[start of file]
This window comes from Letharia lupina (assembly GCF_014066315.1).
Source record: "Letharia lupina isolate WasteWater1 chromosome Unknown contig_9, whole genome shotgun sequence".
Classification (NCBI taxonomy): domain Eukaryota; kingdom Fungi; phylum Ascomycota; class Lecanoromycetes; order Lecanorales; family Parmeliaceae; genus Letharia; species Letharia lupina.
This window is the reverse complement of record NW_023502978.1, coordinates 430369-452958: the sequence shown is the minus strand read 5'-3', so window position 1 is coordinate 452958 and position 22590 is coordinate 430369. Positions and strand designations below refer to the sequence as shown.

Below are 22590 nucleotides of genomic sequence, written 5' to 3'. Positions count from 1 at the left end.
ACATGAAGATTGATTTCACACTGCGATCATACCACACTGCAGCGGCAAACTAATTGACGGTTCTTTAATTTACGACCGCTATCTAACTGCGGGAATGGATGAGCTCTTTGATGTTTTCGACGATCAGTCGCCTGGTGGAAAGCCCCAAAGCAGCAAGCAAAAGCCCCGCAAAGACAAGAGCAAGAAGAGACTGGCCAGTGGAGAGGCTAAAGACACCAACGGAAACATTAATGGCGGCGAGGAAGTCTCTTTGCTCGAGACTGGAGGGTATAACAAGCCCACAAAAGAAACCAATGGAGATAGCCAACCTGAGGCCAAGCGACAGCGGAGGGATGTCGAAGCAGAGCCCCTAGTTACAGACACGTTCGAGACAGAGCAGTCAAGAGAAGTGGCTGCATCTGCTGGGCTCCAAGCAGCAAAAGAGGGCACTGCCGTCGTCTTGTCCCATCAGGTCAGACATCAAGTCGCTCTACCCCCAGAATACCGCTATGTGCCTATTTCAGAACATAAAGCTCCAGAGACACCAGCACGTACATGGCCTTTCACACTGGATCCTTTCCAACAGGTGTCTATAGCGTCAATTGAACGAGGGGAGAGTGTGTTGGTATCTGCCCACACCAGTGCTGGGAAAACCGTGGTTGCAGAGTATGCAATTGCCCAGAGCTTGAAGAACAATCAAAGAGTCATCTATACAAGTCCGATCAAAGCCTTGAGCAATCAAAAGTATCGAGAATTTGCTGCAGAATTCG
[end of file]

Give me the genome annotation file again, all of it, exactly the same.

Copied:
This window comes from Letharia lupina (assembly GCF_014066315.1).
Source record: "Letharia lupina isolate WasteWater1 chromosome Unknown contig_9, whole genome shotgun sequence".
Classification (NCBI taxonomy): domain Eukaryota; kingdom Fungi; phylum Ascomycota; class Lecanoromycetes; order Lecanorales; family Parmeliaceae; genus Letharia; species Letharia lupina.
This window is the reverse complement of record NW_023502978.1, coordinates 430369-452958: the sequence shown is the minus strand read 5'-3', so window position 1 is coordinate 452958 and position 22590 is coordinate 430369. Positions and strand designations below refer to the sequence as shown.

Below are 22590 nucleotides of genomic sequence, written 5' to 3'. Positions count from 1 at the left end.
ACATGAAGATTGATTTCACACTGCGATCATACCACACTGCAGCGGCAAACTAATTGACGGTTCTTTAATTTACGACCGCTATCTAACTGCGGGAATGGATGAGCTCTTTGATGTTTTCGACGATCAGTCGCCTGGTGGAAAGCCCCAAAGCAGCAAGCAAAAGCCCCGCAAAGACAAGAGCAAGAAGAGACTGGCCAGTGGAGAGGCTAAAGACACCAACGGAAACATTAATGGCGGCGAGGAAGTCTCTTTGCTCGAGACTGGAGGGTATAACAAGCCCACAAAAGAAACCAATGGAGATAGCCAACCTGAGGCCAAGCGACAGCGGAGGGATGTCGAAGCAGAGCCCCTAGTTACAGACACGTTCGAGACAGAGCAGTCAAGAGAAGTGGCTGCATCTGCTGGGCTCCAAGCAGCAAAAGAGGGCACTGCCGTCGTCTTGTCCCATCAGGTCAGACATCAAGTCGCTCTACCCCCAGAATACCGCTATGTGCCTATTTCAGAACATAAAGCTCCAGAGACACCAGCACGTACATGGCCTTTCACACTGGATCCTTTCCAACAGGTGTCTATAGCGTCAATTGAACGAGGGGAGAGTGTGTTGGTATCTGCCCACACCAGTGCTGGGAAAACCGTGGTTGCAGAGTATGCAATTGCCCAGAGCTTGAAGAACAATCAAAGAGTCATCTATACAAGTCCGATCAAAGCCTTGAGCAATCAAAAGTATCGAGAATTTGCTGCAGAATTCG